dc.date.issued2013-
dc.publisherThe University of Arizona.en_US
dc.rightsCopyright © is held by the author. Digital access to this material is made possible by the University Libraries, University of Arizona. Further transmission, reproduction or presentation (such as public display or performance) of protected items is prohibited except with permission of the author.en_US
dc.description.abstractHoney bees (Apis mellifera) are the most economically important insect pollinator of agricultural crops in the United States. Honey bee colonies are required for pollination of approximately one-third of the nation’s fruit, vegetable, nut, and forage crops, with an estimated annual value in the billions of dollars. The economic value of a honey bee colony comes from its population size, as large colonies provide the necessary foraging force required for large-scale crop pollination services. A major component of colony strength is its genetic diversity, a consequence of the reproductive mating strategy of the queen known as polyandry. Despite some inherent risks of multiple mating, several studies have demonstrated significant advantages of intracolonial genetic diversity for honey bee colony productivity. Colony-level benefits include better disease resistance, more stable brood nest thermoregulation, and greater colony growth. Instrumental insemination of honey bee queens is a technique to precisely control queen mating, and thereby creates the opportunity to investigate the effects of intracolonial genetic diversity on colony performance. In this dissertation, I first consider the effects of intracolonial genetic diversity on pollen foraging using colonies headed by queens which were instrumentally inseminated with either one or twenty drones to generate colonies of very high or very low intracolonial genetic diversity, respectively. I found that colonies with high intracolonial genetic diversity amass significantly more pollen and rear more brood than colonies with low intracolonial genetic diversity. Of particular interest, colonies with low intracolonial genetic diversity collected a significantly greater variety of pollen types. I discuss these results in the context of scouting and recruiting, and suggest a more efficient foraging strategy exists among genetically diverse colonies. While intracolonial genetic diversity is positively correlated with collected pollen, its effect on the colony’s ability to process and distribute inbound protein resources is unknown. Again using colonies headed by queens instrumentally inseminated with either one or twenty drones, I studied the effects of intracolonial genetic diversity on pollen consumption and digestion by nurse bees, as well as protein allocation among nestmates by assessing total soluble protein concentration of late instar larvae, and total soluble hemolymph protein concentration in both nurses and pollen foragers. I found that nurse bees from colonies with high intracolonial genetic diversity consume and process more protein than nurses from colonies with low intracolonial genetic diversity, even when given equal access to protein resources. Further, both forager hemolymph protein concentrations and larval total protein concentrations were higher among the colonies with high intracolonial genetic diversity. My findings suggest that protein processing and distribution within a honey bee colony is affected by the social context of the hive. I discuss “worker policing”, and the role of nurse bees in modulating the foraging effort. Finally, I assess the standing genetic variability among several colonies sourced from different genetic and geographic locations. Using microsatellite DNA from workers sampled from each colony, I determined allelic richness, gene diversity, and effective mating frequency for each genetic line. I found differences in all three metrics between lines, and for one line in particular, there was no correlation with genetic variation and effective mating frequency, suggesting non-random mating. My results showed very different levels of intracolonial genetic diversity among naturally mated queens. Because of its impact on colony performance, the importance of maintaining genetic diversity in breeding populations is discussed.en_US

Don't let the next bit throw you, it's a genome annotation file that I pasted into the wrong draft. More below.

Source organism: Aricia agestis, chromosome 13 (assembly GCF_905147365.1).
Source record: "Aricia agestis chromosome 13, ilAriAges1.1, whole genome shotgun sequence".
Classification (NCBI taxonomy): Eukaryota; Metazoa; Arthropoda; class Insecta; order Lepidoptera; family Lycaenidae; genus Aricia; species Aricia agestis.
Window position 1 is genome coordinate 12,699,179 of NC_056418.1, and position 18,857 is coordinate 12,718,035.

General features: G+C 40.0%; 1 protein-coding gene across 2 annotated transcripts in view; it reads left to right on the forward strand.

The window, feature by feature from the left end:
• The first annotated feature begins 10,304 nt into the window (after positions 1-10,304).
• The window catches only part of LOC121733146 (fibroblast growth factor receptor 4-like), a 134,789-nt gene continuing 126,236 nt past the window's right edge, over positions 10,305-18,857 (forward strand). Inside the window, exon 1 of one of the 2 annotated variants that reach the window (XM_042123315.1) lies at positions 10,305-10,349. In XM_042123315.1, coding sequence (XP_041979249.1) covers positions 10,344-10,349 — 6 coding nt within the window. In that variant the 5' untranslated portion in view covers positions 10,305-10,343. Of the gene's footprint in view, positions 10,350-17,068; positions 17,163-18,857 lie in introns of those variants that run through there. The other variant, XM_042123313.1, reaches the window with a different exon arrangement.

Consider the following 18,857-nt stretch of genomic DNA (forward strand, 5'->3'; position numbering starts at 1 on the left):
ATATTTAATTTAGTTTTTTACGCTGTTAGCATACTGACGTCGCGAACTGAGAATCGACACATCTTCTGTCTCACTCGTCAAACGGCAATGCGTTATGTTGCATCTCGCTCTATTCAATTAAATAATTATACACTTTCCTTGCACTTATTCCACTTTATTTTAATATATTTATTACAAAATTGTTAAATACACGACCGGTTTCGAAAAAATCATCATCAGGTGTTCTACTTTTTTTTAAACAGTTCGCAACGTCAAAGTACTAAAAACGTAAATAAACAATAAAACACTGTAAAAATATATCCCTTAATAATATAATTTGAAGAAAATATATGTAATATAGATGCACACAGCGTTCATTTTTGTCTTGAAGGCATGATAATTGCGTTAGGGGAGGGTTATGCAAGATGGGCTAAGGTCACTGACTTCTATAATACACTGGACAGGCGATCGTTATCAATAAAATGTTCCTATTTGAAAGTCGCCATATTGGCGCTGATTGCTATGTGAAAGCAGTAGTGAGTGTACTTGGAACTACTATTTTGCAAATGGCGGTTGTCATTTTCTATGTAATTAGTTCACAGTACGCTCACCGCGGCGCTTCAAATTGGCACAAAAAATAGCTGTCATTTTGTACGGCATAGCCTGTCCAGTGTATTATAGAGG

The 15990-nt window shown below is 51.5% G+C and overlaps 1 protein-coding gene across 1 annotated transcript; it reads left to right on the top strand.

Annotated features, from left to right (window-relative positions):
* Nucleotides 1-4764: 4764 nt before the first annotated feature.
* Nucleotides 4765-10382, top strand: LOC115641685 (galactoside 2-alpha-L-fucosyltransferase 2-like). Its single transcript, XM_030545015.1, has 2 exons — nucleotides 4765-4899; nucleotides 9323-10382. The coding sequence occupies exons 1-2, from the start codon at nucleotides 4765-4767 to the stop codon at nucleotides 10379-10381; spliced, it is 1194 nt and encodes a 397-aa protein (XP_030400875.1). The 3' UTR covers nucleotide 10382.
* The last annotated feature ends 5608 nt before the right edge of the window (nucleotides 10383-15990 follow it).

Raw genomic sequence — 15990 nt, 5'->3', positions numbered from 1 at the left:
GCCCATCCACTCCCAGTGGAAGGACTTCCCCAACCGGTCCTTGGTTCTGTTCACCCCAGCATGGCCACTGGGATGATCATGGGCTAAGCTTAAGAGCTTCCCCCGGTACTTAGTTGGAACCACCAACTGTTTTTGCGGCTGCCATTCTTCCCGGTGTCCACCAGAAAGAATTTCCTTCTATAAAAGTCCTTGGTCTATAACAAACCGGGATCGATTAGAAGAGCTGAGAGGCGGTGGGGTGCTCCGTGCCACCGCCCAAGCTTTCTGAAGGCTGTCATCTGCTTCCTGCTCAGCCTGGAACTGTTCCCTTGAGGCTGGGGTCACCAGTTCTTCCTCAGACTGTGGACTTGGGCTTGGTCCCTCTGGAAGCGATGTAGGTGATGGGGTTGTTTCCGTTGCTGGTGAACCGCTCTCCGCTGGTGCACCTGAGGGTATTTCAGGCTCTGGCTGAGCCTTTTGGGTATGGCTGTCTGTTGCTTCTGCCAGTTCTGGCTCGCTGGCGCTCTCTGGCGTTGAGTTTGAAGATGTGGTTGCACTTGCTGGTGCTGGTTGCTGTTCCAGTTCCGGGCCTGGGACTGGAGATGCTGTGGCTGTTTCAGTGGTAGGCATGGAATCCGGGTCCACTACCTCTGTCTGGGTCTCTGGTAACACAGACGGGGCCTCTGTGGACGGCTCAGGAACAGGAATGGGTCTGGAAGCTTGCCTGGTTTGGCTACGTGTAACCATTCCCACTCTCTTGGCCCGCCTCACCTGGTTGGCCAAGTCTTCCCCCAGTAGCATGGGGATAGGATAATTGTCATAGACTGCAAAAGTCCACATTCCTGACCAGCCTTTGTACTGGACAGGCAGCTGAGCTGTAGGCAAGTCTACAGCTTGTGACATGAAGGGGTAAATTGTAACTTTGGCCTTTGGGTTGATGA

dc.typetexten_US
dc.typeElectronic Dissertationen_US
dc.subjectintracolonial genetic diversityen_US
dc.subjectpollen foragingen_US
dc.subjectpolyandryen_US
dc.subjectEntomologyen_US
dc.subjecthoney bee nutritionen_US
thesis.degree.namePh.D.en_US
thesis.degree.leveldoctoralen_US
thesis.degree.disciplineGraduate Collegeen_US
thesis.degree.disciplineEntomologyen_US
thesis.degree.grantorUniversity of Arizonaen_US
dc.contributor.advisorDeGrandi-Hoffman, Gloriaen_US
dc.contributor.advisorWheeler, Diana E.en_US
dc.contributor.committeememberAnderson, Kirk E.en_US
dc.contributor.committeememberGronenberg, Wulfilaen_US
dc.contributor.committeememberWatkins, Joseph C.en_US
dc.contributor.committeememberDeGrandi-Hoffman, Gloriaen_US
dc.contributor.committeememberWheeler, Diana E.en_US